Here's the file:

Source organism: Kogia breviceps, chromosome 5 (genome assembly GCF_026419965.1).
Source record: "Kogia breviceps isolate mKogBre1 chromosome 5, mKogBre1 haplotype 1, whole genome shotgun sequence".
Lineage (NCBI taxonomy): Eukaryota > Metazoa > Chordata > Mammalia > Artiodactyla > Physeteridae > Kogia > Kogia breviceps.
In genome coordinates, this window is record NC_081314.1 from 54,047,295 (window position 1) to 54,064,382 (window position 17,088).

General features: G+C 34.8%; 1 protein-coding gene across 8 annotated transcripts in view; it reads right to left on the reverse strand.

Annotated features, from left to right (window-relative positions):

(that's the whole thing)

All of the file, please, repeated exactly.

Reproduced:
Source organism: Kogia breviceps, chromosome 5 (genome assembly GCF_026419965.1).
Source record: "Kogia breviceps isolate mKogBre1 chromosome 5, mKogBre1 haplotype 1, whole genome shotgun sequence".
Lineage (NCBI taxonomy): Eukaryota > Metazoa > Chordata > Mammalia > Artiodactyla > Physeteridae > Kogia > Kogia breviceps.
In genome coordinates, this window is record NC_081314.1 from 54,047,295 (window position 1) to 54,064,382 (window position 17,088).

General features: G+C 34.8%; 1 protein-coding gene across 8 annotated transcripts in view; it reads right to left on the reverse strand.

Annotated features, from left to right (window-relative positions):